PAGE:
The UK economy is at a standstill and opinions on how to get it going are divided. Should we rely on an aggressive monetary policy or is it time to borrow more and invest? Martin Wolf, chief economics commentator, and Chris Giles, economics editor, put forward their opposing views on what George Osborne’s Budget needs to deliver. Who do you think is right?
Adam Posen’s attack on the management and culture of the Bank of England may be the strongest yet, but it is by no means the first – and won’t be the last – criticism of a persistent and dismaying lack of robust governance at the UK central bank.
If a close confidant had asked Sir Mervyn King, governor of the Bank of England, a year ago which City institutions he would like to take down a peg or two, the answer might well have been: Goldman Sachs and Barclays.
It has happened more by accident and opportunism than by express design, but during the past six months, the governor has duly hit those banks where it hurts. Read more
Four years ago, Zoltan Pozsar helped change how policy makers visualise the financial world when he worked with colleagues at the New York Federal Reserve to create a gigantic wall map of shadow banking. Astonishingly, it was the first time anyone had laid out these financial flows in detailed, graphic form. And by doing that, the NY Fed researchers showed why the sector mattered – and why policy makers needed to rethink how the financial ecosystem did (or did not) work.
Now Pozsar has left the NY Fed and teamed up with Paul McCulley, the former investment luminary of Pimco (and the man who coined that phrase “shadow banking”) to tackle another issue. But this time, it is not securitisation they want to “map” – but “helicopter money”, or quantitative easing.
The macroeconomic debate is now buzzing about “political dominance” over the central banks, under which elected politicians force central bankers to take actions they would not choose to take, if left to their own devices . This is clearly what is happening in Japan, where the incoming Shinzo Abe government is not only imposing a new inflation target on the Bank of Japan (which is legitimate), but is changing the leadership of the central bank to ensure that the BoJ adopts policies compliant with the fiscal regime. This is not just political dominance, it is fiscal dominance, where monetary policy is subordinated to the decisions of those who set budgetary policy.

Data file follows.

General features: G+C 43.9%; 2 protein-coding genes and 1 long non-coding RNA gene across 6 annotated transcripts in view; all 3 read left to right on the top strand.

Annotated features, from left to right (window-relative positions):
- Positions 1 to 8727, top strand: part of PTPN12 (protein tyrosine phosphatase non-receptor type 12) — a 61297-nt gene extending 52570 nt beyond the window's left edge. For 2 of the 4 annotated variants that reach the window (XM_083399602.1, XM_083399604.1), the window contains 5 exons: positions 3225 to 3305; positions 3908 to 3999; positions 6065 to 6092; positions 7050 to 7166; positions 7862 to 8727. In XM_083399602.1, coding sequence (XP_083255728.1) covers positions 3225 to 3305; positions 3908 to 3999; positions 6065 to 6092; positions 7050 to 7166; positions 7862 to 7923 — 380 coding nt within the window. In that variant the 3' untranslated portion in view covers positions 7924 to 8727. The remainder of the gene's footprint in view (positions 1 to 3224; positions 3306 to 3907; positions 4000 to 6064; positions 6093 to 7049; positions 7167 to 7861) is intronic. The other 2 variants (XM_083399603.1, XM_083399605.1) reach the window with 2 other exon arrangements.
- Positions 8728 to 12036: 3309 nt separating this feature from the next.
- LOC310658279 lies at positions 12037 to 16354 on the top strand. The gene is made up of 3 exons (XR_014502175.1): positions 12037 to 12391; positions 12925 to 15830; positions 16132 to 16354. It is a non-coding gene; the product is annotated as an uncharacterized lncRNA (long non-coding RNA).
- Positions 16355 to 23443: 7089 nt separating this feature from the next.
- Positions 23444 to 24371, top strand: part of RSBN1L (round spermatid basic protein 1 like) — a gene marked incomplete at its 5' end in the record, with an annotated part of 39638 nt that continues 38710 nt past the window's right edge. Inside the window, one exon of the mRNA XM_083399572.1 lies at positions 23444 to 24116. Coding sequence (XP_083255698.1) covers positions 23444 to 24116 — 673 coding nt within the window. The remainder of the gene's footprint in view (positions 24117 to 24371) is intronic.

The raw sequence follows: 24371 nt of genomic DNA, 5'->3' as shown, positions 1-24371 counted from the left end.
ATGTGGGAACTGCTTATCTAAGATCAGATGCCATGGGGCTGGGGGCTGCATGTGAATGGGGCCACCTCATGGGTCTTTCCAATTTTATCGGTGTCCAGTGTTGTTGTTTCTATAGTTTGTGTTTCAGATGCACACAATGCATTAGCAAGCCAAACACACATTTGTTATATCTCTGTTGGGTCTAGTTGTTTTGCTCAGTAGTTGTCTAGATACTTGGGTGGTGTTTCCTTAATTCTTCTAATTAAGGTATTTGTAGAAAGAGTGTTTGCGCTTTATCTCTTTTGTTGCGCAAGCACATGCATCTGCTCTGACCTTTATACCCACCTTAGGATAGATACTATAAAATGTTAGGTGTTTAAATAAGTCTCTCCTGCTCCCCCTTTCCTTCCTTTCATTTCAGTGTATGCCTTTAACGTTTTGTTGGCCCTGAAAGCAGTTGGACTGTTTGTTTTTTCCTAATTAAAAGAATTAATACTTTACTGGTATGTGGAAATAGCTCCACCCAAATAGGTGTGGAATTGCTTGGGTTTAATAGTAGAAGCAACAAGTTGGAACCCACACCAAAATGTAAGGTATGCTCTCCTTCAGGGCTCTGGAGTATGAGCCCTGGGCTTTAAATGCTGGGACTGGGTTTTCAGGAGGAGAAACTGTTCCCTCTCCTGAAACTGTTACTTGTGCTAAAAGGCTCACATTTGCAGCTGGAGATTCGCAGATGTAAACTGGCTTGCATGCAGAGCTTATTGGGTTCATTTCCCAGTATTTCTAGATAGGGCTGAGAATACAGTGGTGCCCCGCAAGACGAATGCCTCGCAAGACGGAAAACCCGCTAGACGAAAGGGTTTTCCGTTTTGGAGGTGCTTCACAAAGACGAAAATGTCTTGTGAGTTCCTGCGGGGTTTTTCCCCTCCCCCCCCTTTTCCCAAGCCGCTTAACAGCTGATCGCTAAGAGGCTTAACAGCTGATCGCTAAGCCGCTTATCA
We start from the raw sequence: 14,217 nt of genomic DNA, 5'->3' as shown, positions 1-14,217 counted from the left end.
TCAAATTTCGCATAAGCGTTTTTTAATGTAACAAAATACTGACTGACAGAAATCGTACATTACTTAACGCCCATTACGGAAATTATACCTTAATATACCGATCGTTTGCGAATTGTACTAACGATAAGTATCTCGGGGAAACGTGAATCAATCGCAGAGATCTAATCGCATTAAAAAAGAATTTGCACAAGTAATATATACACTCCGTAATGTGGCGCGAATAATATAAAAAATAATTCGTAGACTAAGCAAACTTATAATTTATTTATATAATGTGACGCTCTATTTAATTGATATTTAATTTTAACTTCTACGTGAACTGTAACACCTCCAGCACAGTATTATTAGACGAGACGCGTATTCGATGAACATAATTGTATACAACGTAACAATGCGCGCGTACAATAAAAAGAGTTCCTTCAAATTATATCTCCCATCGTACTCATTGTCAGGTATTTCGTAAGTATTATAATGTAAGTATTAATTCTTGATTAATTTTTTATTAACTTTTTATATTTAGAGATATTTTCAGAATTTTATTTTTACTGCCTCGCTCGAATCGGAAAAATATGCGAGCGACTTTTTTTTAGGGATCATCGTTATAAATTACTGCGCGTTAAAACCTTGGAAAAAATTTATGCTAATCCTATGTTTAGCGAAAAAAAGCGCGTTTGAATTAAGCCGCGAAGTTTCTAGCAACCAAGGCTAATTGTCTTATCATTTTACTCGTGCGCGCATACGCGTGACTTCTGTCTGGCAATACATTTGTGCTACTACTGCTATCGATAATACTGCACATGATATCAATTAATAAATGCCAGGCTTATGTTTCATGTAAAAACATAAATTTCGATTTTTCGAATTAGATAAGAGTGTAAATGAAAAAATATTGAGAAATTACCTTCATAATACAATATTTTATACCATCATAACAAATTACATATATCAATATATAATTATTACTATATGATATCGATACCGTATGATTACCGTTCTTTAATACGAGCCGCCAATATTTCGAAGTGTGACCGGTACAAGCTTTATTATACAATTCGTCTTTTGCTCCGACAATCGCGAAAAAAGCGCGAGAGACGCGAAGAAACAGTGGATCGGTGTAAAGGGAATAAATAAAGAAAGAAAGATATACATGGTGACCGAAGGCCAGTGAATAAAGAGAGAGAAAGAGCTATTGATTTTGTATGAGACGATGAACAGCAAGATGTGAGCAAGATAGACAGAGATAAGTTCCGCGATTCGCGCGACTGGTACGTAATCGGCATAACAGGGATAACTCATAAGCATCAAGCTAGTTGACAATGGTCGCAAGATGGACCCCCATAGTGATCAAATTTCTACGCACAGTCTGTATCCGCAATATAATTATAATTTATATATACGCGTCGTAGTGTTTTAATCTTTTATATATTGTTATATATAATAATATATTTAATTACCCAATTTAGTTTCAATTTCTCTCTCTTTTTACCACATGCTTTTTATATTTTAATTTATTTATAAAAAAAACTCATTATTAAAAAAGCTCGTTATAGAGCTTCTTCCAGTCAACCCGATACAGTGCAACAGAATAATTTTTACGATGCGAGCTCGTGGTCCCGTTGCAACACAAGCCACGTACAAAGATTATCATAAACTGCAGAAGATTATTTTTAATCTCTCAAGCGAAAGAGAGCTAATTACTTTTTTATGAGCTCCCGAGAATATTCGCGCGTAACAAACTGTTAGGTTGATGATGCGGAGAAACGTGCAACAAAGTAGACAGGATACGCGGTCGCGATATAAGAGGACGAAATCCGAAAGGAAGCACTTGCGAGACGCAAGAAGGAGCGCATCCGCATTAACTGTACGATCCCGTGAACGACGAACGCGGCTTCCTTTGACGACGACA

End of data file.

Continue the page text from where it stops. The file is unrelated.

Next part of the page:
There have also been some early signs of political or fiscal dominance emerging elsewhere, notably in the use of the ECB balance sheet to finance cross-border financial support operations in the eurozone, and the “coupon raid” conducted by the UK Treasury on the Bank of England. Many investors have concluded that there is now an inevitable trend in place that will overthrow central bank independence throughout the developed world, allowing politicians to expand fiscal policy, while simultaneously inflating away the burden of public debt.
Last October, the UK passed the 20th anniversary of inflation targeting. There have been a couple of slight adjustments to the target – in 1997 and 2004, but since 1992 the UK has benefited from a remarkable degree of consistency in its monetary policy framework.
We have to go back to before the first world war – under the Gold Standard – to find such a long period of stability in UK monetary policy. Since then, the only other period that comes close was 1949-67, when the value of the pound was pegged at $2.80 against the dollar.
Almost a year ago to the day, the European Central Bank averted financial disaster in the eurozone by offering banks an unlimited injection of cheap three-year cash. Hundreds of banks participated in the ECB’s loan programme and by March about €1tn had been pumped into the banking system via two tranches of the ECB’s longer-term refinancing operations.